Wayne says that question time is there for the opposition to hold our government to account. I agree, but they’re not doing it for themselves, they’re doing it for us. Question time isn’t for politicians, it’s for you and me. If society has issues, the opposition raises matters for debate in the house on our behalf.

    I don’t think Mallard should be treating Question time as a device to put naughty children on detention by lording over their opportunity to speak for us…..can’t we bring back the cane, just for the Beehive.

    • mpledger 17.1

      I think the naughty step would be more appropriate – the guilty party has to remain on the step 1 minute for every year of their age – according to Super-nanny anyway.

    • alwyn 17.2

      “can’t we bring back the cane, just for the Beehive.”
      It is a very long time since Trevor was a teacher. He may not even realise that teachers aren’t allowed to cane their students any more.

      Putting him back into the real world would probably be to much for him. He is now locked into his own little world where he has to be obeyed because HE is the boss.
      I’ll bet he nostalgically tosses a bit of chalk dust onto his gown to remind him of the happy days when he was a tyrant to the third formers.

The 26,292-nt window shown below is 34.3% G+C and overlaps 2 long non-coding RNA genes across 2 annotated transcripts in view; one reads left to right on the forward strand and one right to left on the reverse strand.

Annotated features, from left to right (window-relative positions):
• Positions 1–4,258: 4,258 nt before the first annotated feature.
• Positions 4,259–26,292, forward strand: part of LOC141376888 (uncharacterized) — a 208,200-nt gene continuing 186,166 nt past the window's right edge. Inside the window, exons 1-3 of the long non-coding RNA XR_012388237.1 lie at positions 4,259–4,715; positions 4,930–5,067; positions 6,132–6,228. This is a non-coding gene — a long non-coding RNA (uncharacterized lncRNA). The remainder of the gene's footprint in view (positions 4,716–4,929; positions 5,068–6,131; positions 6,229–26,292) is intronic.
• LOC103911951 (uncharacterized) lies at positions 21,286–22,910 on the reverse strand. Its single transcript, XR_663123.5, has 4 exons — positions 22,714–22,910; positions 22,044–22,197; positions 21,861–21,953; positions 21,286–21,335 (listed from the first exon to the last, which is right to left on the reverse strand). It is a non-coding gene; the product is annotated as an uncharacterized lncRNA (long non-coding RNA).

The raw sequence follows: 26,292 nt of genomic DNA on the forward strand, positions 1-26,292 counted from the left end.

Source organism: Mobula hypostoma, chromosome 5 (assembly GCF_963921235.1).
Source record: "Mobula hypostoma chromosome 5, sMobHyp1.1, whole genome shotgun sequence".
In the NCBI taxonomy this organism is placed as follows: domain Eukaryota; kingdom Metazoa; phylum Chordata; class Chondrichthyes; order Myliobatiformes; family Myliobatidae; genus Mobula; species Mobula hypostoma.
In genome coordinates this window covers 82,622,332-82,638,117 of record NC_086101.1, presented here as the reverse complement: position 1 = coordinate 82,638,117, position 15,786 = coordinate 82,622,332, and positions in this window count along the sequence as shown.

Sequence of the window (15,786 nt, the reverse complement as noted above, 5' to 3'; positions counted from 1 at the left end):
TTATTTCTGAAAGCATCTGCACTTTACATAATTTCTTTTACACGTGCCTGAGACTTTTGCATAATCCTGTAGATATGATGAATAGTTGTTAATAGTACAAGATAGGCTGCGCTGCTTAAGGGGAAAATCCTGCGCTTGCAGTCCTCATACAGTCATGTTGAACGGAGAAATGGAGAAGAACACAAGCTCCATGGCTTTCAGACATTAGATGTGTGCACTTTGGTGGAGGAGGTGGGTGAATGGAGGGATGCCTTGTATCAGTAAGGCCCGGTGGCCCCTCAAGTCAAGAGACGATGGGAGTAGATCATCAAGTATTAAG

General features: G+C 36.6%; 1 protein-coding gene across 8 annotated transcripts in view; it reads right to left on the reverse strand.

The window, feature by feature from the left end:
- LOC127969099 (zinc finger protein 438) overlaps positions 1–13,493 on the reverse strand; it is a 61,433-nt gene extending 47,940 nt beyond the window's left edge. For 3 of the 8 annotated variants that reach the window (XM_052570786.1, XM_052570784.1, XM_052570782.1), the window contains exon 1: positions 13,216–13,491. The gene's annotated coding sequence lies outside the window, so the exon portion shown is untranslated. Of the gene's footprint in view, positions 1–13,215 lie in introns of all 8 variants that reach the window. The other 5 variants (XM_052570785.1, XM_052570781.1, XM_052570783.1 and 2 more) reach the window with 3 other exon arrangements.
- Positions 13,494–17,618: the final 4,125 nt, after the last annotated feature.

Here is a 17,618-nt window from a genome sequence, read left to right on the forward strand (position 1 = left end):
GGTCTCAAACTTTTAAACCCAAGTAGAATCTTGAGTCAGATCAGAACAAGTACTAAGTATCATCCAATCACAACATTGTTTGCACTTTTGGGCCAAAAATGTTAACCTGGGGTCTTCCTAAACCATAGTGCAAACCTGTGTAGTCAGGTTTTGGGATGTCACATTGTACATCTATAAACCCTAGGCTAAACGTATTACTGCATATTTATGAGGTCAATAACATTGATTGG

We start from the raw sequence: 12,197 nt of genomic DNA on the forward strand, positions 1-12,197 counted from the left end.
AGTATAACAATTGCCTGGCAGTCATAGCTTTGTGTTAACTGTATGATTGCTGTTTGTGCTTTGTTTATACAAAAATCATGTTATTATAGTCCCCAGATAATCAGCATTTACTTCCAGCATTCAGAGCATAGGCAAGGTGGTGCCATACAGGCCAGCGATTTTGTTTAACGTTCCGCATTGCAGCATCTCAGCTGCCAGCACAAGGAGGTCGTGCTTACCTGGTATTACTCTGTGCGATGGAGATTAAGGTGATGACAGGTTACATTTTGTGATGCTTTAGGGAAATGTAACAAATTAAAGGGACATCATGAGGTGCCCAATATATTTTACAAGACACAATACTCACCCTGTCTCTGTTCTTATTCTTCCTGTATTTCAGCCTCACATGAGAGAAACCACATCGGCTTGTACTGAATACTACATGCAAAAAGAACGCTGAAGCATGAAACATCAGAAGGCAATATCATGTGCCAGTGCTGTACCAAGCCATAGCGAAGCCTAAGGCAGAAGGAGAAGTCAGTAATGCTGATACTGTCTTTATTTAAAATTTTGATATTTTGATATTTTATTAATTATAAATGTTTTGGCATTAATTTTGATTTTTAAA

18. David Mac 18

    Ha! Their egos are such, the prospect of wearing a Dunce’s cap for 10 minutes would probably do a better job of reigning them in than clipping the Q’s and supps.

    • Puckish Rogue 18.1

      Have that as a binding referendum and I bet you’d get a large turnout

  19. SPC 19

    It’s tough being in opposition when one has been in power – it’s like being an ex and stalking the one whose has come into their own since you lost power over them.

    Stalking them each day at question time, barring protection orders from the Speaker …

    Nikki chastising the “boy in shorts” over how he is raising the children, Paula demanding that no one ever has it so good as she did when on the DPB.

  20. Delia 20

    National MPs are struggling to accept they no long are the govt and so they have these paddies..this is just the start of them. Yep Paula keep wasting the taxpayers dime arguing with the Speaker. If you have an issue put it in writing do not use House time.

  21. Ffloyd 21

    I hope Trevor Mallard doesn’t rise to the bait and respond to brownlees DEMAND. What a chuckle he is.
    . They are falling to bits and don’t have clue between the lot of them. All as thick as two short planks. Where was “why? why? Si.’ Out getting schooled by key no doubt.

  22. repateet 22

    Apparently Brownlee used to be a teacher. Was he ever a pupil? He’s acting like a slow learner.

    Seeing ‘Brownlees’ like looks like Brainless.

    He isn’t brainless just petulant and pissed off he’s not calling the shots. And his unruly rabble are throwing toys all over the chamber.

  23. Cinny 23

    Well, well, well, paula can’t handle being in opposition, gerry isn’t dealing with it either.